Retaining the Help to Buy scheme through to 2020 would provide the confidence the industry needs to invest and increase housing supply, and enable thousands of people to buy their first home
The one government policy that will do the most towards stimulating increased housing supply over the next six years, and which should be preserved following the next election, is undoubtedly the commitment to extend the equity loan element of the Help to Buy scheme on new houses to March 2020.
This policy is not without its detractors. Indeed, a debate has raged since the introduction of Help to Buy in April 2013 that it is fuelling a housing bubble. From my perspective this is simply not the case, although the arguments for and against Help to Buy are still worthy of reflection.
I bought my first home in 1982 with the benefit of a competitively priced 95% loan-to-value mortgage. This gave me independence as I left university and was the start of a journey up the housing ladder as my financial circumstances improved. A straw poll of my contemporaries shows that over the years this has been the route of entry for a significant proportion of first time buyers. As such, the Help to Buy scheme is only creating the same opportunity that many have enjoyed for decades.
The 2011 ONS census data showed that, through the depths of the credit crunch when high loan-to-value mortgages were no longer available, approximately 600,000 young single adults who would previously have established their own households returned home to live with one or two other adults; a marked shift from any historic trend. It is this group of people, together with many potential first time buyers in their mid-twenties to thirties, with good and reliable incomes but who are locked out of the market, who will directly benefit from this policy and which in turn will stimulate increased housing supply.
From a policy point of view it seems that Help to Buy is stimulating markets and providing access to property for first time buyers across all regions. So the question is; will it drive additional supply with the economic benefits of job creation and the stimulation of the related professional service sectors also involved with housing?
It is no surprise that 89% of the 15,000 homebuyers to complete a purchase under the equity loan Help to Buy scheme have been first time buyers. Of these, 77% have acquired homes outside of London and the South-east. At an average value of £203k, this is a long way from driving the overheated market in these regions, for homes in the £400k to £600k range.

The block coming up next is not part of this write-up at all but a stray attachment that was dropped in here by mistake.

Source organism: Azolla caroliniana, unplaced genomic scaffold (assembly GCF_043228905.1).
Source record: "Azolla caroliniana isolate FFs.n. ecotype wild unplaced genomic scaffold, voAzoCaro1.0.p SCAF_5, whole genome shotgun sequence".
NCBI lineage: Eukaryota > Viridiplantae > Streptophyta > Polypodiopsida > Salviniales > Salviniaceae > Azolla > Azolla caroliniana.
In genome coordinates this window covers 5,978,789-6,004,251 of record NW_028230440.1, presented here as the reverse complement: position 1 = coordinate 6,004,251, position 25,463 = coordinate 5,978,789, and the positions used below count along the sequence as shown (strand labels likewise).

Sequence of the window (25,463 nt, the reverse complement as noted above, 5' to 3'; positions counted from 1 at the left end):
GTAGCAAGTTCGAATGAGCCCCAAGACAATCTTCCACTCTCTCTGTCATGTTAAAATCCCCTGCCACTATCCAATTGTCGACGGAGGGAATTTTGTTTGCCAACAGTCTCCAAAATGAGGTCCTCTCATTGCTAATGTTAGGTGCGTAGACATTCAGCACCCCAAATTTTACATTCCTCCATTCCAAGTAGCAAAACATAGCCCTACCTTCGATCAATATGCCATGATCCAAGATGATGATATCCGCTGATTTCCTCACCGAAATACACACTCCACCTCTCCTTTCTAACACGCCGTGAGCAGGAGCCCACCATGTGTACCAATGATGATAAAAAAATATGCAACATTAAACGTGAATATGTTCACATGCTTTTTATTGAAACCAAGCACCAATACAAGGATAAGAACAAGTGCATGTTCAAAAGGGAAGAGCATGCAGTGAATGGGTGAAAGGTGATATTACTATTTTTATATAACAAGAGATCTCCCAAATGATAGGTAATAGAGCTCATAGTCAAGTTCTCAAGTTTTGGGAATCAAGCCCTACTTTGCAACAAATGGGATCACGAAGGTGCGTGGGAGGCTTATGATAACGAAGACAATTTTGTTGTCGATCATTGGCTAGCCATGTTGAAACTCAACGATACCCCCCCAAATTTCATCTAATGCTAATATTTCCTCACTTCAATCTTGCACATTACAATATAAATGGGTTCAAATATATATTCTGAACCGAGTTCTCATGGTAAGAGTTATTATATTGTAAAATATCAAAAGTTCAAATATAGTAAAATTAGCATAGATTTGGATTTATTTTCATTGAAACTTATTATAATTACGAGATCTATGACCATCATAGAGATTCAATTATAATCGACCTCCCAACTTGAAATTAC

The mortgage guarantee element of Help to Buy, with completions last month increasing threefold from 750 to 2,500, is gathering pace. Eighty-two per cent of these purchasers are also first time buyers, with an even greater percentage (85%) having acquired homes outside of London and the South-east at a significantly lower average value of £148k. Notwithstanding these statistics, it is perhaps this element of Help to Buy where the potential impact is less quantifiable and where the direct relationship with stimulating increased housing supply is less proven.
From a policy point of view it seems that Help to Buy is stimulating markets and providing access to property for first time buyers across all regions. So the question is; will it drive additional supply with all the attendant economic benefits of job creation and the stimulation of the related DIY, landscaping and professional service sectors also involved with housing?
From a housing developers’ perspective, Help to Buy has stimulated significantly improved sales rates across the country, creating a compelling climate within which investment decisions to increase delivery can be made. However the initial Help to Buy timetable, which only extended to March 2016, created a conundrum. With the opening of a new housing division taking several years and many millions to establish, any investment to increase delivery would no sooner be operational than the Help to Buy scheme would have been withdrawn, leaving the industry to rely upon the normalisation of the mortgage market to maintain ongoing levels of demand. In addition, once such a scheme comes to an end, there is the potential that it could lead to a heavily distorted market in the absence of any transitional arrangements.
Against the backdrop of an extended commitment through to 2020, such investment decisions are simpler and more compelling and also, importantly, provide the context within which the industry’s depleted supply chain can also have the confidence to invest and increase capacity. Indeed, Crest Nicholson has already announced its intention to open a further division in the South-east and to continue its year-on-year growth in housing supply, and we are not alone. There has been a similar stream of announcements in recent months confirming the intentions of many of the larger developers to open new divisions and increase delivery.
With all political parties recognising the need to almost double the supply of new housing in the short term, both to meet demand and to fuel wider economic growth, retaining Help to Buy through to 2020 will be a significant factor. It is the shortage of housing and the prolonged failure for housing supply to match household formation which creates the potential for a housing bubble, not a policy which allows otherwise excluded first time buyers to follow their parents into house ownership and begin the journey of independence.
Chris Tinker is executive board director and regeneration chairman at Crest Nicholson